Well, no, Travis, not to you, specifically.
But we are talking to our readers, our friends who check out our blog.
Hello, friends. How is your week going?
This week, for our bonus content, we’re presenting more excerpts from our Q and A. Karen asks Aaron a question. She also asks Greg a question. And just to make sure Karen isn’t doing all the work, Greg asks Karen a question, too. The questions this week will, hopefully, let our readers know a little more about us. But all of them require a bit of background information.
Karen, first. Karen loves Wonder Woman. A lot. Greg asked Karen the following question: What is your favorite type of movie character and why? Paint me a portrait of what he/she looks like, and describe for me how he/she fits into the world, and tell me about his/her strengths, flaws, and ideals.
Karen responds: “Oh, you mean like Wonder Woman? IS THAT WHAT YOU MEANT, GREG?? No question — the strong, confident, ass-kicking, name-taking, uber-intelligent save-the-day women types are generally my favorites. They have been since I was a kid. But they have to be relatable. Everyday issues, problems, hardships, character flaws — these are necessary to balance out the perceived perfection of such a character. Otherwise there is no incentive to go along on the ride with her, whether to Themyscira, Berlin, the factory floor, deep space, or an FBI training facility.
I’m also gonna throw a 3a onto this one: Villains we love to hate. It’s perversely cathartic, watching them from a safe distance. J. K. Simmons’ Terrence Fletcher in Whiplash, any of Alan Rickman’s villains, Tom Hiddleston’s Loki, Cate Blanchett’s Hera, Michelle Pfeiffer’s Catwoman, Agent Smith in The Matrix, Lina Lamont in Singin’ In the Rain, anything Peter Lorre did where he played a villain, Misery’s Annie Wilkes, brilliantly portrayed by Kathy Bates. Lucy Liu’s O-Ren Ishii is a particular favorite of mine (from Kill Bill). They are often more enjoyable to watch on screen than their heroic counterparts.”
Greg next. Greg spent the better part of a whole year devoting his Facebook feed to a “Greg’s Top 100 Movies of All Time”. It was riveting and fun (and, honestly, part of the reason why Karen and Aaron asked him to participate in this blog). Karen asked him this: I enjoyed reading your 100 Favorite Films entries and appreciated the care and knowledge you crafted into them. What did you learn about yourself as a film lover from that process? Do you think your Top 10 will stand firm or has it already changed and why?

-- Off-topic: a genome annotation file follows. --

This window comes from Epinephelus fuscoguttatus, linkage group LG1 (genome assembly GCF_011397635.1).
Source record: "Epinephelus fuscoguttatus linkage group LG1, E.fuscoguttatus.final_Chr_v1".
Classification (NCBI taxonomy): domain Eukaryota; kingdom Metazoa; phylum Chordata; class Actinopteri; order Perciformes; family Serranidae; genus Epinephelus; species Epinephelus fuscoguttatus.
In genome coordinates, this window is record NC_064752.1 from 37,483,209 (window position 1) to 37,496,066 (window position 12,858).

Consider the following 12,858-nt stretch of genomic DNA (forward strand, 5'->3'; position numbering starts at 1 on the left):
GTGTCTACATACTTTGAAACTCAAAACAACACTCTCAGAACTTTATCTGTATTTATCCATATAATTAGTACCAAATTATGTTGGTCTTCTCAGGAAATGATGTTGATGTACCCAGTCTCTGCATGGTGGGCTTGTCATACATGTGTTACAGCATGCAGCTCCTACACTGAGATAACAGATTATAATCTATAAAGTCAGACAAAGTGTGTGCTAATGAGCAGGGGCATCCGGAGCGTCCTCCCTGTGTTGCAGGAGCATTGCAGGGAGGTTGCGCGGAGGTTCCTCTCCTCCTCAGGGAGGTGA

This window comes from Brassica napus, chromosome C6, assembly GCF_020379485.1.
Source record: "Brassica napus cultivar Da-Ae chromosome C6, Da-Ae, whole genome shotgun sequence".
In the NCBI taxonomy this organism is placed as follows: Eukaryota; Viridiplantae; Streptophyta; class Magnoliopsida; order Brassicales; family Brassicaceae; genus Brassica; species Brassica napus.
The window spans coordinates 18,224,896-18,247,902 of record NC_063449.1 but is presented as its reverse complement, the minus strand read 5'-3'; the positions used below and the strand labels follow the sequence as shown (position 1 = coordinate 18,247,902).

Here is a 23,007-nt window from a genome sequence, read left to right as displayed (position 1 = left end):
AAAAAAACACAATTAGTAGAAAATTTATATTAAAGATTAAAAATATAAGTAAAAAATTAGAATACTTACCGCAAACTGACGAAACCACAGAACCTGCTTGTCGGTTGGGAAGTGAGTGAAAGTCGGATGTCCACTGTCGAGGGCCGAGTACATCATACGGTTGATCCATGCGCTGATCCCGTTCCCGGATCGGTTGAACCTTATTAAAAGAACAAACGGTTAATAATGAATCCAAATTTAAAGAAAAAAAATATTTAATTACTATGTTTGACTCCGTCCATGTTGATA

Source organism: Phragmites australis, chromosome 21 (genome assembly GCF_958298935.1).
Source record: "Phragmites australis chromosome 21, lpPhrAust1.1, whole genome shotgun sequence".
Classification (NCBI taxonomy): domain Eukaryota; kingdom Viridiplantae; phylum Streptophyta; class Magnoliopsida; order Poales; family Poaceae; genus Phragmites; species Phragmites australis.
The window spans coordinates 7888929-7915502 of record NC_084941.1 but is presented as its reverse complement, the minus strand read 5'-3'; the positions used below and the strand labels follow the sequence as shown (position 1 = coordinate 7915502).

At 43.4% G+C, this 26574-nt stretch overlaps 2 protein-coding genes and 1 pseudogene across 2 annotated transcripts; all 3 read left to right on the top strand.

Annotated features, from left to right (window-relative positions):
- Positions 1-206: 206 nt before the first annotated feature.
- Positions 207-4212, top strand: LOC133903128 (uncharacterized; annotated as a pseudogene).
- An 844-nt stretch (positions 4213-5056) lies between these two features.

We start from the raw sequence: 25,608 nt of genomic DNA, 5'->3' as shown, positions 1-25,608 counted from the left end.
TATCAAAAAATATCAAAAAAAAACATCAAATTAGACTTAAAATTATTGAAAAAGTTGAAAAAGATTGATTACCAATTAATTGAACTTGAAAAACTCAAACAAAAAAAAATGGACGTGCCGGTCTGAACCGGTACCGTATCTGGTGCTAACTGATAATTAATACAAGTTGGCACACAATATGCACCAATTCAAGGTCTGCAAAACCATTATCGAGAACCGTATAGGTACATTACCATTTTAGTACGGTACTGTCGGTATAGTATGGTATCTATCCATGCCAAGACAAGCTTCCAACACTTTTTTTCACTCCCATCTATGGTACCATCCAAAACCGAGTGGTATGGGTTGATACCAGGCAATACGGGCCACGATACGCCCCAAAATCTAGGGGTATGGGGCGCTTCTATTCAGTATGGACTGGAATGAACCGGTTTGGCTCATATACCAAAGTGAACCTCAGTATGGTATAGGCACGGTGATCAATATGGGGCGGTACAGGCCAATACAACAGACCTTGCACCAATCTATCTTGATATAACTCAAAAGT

Greg said: “I love this question (and all the others as well, by the way). There would be some changes, but only minor ones. This is going to allow me to express something I’ve been wanting to express since day one on this project.
I forget the context in which I discussed this before, but I have been thinking of doing a follow-up list of ten or twenty movies that I’ve either seen since, or maybe didn’t think of for whatever reason the first time around, my own version of Ebert’s Overlooked Film Festival. Having said this, I won’t divulge which movies exactly would appear, but I did mention to Aaron that the movie Chef would be in there somewhere, because of the overwhelming sense of positivity I feel whenever I watch it. Of all the movies I watch to love and love to watch, it’s those feel-good (not by way of Lifetime originals, but instead by way of straight-up, well-written, well-intentioned, Ferris-Bueller’y type movies) that truly inspire me to be my very best, whether at work, in my personal life, when I type this silliness I call ‘writing’, and any other facet of my life. I think when you’ve found that one thing that you love and do well, you latch onto it and do it the best you can. For me, it’s movies, which I’ve been fortunate enough to make a career out of. A close second is that whole writing thing, which, love my informal style or hate it, that’s how I do it, yo. . . Therefore, when I see those types of movies, like Chef, about someone who throws caution to the wind and marches to the beat of his or her own drummer, and ends up better because of it, well, man, I’m in. It’s why I feel okay writing exactly the way I want to write. Are my short stories (I write those too, Mr. Polk!) in the same style as my Facebook posts and this blog? Not at all. Well, not usually. But they could be if I wanted them to be, because I watch enough movies to know that I’m not going to be happy unless I do things the way I want to do them. (Wait. . . why am I still single again? What? I’m supposed to compromise? Dammit to hell. . .)